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How to prevent scams in online shopping

Europol has designed a programme, launched this November, that seeks to prevent scams in online shopping over the upcoming high-consumption dates. The biggest retail season of the year is almost here, and you do not even need to leave the comfort of your home to participate. However, neither do cyber criminals.

Easy website design, increased social media traffic and convenience have made buying and selling online products a mainstay of the modern shopping experience. The COVID-19 pandemic has further driven consumers to do their shopping online. For companies, this trend poses both challenges and significant opportunities.  More sales and more traffic mean more revenue. But it also means more fraud, as criminals have even more opportunities to steal from both consumers and merchants. So, how should retailers prepare?

Through an awareness campaign launched in mid-November, law enforcement agencies from 16 countries have teamed up with Europol’s European Cybercrime Centre (EC3) and the Merchant Risk Council to share practical tips on how to outwit criminals trying to abuse the online shopping experience.

This awareness campaign is being carried out under the umbrella of the 2020 e-Commerce Action (eComm 2020) led by Europol. This year’s campaign has a special focus on e-merchants, helping them to better identify fraud on their platforms and allowing them to take steps to protect their business and customers against such attacks.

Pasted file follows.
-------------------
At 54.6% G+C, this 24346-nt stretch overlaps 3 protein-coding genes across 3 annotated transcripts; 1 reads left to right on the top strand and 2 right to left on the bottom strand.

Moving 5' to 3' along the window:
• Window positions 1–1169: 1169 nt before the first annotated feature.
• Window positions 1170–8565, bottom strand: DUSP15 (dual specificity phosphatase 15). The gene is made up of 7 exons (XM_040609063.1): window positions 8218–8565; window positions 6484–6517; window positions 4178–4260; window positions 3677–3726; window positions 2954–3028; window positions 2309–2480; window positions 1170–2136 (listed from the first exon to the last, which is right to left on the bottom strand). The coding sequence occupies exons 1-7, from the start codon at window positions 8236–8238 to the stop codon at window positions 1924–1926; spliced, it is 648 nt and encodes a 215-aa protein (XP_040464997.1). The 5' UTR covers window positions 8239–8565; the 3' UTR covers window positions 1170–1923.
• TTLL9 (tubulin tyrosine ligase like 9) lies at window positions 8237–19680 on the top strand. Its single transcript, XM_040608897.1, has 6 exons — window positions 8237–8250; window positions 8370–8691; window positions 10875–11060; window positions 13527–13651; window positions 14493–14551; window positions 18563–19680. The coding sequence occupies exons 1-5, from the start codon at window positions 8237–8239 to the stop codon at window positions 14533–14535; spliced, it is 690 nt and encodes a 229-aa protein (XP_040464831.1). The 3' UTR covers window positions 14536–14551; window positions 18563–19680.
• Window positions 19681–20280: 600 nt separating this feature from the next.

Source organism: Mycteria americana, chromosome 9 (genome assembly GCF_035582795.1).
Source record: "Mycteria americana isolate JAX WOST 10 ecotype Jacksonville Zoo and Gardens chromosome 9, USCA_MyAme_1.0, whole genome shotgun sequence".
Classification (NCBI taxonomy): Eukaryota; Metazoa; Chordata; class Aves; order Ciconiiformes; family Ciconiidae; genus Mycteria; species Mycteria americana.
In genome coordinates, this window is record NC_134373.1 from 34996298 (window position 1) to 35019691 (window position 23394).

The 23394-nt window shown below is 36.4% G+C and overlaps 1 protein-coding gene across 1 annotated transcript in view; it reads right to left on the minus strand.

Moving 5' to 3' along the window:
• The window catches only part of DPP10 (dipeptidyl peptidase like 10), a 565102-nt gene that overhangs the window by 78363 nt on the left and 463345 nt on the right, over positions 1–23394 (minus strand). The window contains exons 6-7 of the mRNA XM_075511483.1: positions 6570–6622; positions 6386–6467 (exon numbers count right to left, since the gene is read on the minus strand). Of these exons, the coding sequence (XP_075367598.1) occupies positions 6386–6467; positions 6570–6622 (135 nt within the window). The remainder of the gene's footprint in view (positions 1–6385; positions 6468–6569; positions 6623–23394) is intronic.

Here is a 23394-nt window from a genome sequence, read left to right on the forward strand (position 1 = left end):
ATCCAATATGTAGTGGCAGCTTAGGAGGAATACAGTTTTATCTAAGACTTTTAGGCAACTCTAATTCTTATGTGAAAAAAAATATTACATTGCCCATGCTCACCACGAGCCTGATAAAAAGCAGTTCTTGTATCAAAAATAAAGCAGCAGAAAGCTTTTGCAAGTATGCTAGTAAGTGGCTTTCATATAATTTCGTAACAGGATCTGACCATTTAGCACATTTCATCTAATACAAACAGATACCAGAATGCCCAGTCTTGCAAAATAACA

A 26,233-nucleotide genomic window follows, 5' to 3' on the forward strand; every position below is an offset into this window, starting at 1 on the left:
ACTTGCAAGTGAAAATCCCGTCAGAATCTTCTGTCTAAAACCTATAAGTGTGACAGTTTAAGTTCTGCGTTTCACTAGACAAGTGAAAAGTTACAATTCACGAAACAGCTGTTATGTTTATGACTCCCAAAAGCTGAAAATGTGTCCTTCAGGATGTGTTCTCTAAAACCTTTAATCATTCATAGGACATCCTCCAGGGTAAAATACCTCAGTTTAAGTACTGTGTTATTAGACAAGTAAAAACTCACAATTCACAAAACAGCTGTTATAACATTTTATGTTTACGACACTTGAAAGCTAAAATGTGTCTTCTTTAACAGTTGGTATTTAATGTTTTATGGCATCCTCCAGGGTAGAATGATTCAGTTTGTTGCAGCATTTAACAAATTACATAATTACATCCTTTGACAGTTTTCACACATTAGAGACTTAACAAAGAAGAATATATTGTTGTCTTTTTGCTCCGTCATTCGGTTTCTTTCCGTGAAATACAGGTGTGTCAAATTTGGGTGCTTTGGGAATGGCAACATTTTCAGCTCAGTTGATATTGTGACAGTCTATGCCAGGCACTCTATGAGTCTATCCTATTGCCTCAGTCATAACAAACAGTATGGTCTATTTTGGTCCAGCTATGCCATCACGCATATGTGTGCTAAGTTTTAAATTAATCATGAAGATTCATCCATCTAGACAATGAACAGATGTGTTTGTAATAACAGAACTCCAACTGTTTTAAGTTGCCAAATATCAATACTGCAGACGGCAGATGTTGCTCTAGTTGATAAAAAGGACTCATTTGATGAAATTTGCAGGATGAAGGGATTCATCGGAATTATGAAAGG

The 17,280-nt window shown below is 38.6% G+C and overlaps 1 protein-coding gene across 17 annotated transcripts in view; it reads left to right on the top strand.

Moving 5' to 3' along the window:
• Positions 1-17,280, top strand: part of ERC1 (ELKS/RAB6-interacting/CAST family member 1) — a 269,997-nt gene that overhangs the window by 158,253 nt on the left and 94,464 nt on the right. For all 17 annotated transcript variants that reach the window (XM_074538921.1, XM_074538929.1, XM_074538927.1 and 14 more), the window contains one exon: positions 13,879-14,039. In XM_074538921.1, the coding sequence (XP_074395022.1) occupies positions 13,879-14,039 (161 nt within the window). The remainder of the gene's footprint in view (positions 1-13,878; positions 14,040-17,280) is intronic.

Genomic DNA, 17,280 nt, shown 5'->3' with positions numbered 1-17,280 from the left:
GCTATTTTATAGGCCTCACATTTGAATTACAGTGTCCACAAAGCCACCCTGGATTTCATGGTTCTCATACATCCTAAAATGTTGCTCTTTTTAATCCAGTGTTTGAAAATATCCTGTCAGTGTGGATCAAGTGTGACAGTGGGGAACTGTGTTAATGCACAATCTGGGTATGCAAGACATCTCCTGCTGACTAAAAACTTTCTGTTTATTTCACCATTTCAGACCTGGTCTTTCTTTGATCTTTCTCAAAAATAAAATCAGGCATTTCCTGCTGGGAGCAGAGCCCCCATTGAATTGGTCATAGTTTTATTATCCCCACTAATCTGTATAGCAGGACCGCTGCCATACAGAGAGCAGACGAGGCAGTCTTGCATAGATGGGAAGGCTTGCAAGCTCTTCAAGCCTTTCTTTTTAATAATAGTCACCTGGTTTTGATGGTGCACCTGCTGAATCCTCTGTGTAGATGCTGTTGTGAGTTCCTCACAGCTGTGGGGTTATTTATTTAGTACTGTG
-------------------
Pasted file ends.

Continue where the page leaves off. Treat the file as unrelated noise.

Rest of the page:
Law enforcement agencies and key retail partners will share the messages of the campaign using the #SellSafe hashtag to reach the widest possible audience.

The threat posed by these criminals is very real: in the lead-up to this campaign, several countries carried out operational actions which resulted in the arrest of 22 cyber criminals in the month of October alone. The awareness campaign launched in November is based on the experience of investigations carried out by law enforcement agencies against fraudulent orders of various kinds, and seeks to help traders better recognise and address the security shortcomings of their platforms.

Europol’s European Cybercrime Centre has produced some guidelines for traders:

Know your product: a greater risk is entailed by the sale of some items than others. For example, selling small items that can be easily re-sold, and for which there is already a high demand, is riskier than selling personal customised items.

Know your customer: if you accept card payments and send valuable products to your customers, you’d like to know who you are sending them to, right?

Establish a safe payment method: your card administrator can advise you on this. By choosing a safe payment method, you will limit the risk of fraud.

• Use a reliable delivery service: choose a delivery method to ensure professional handling of your goods and possible claims of non-delivery.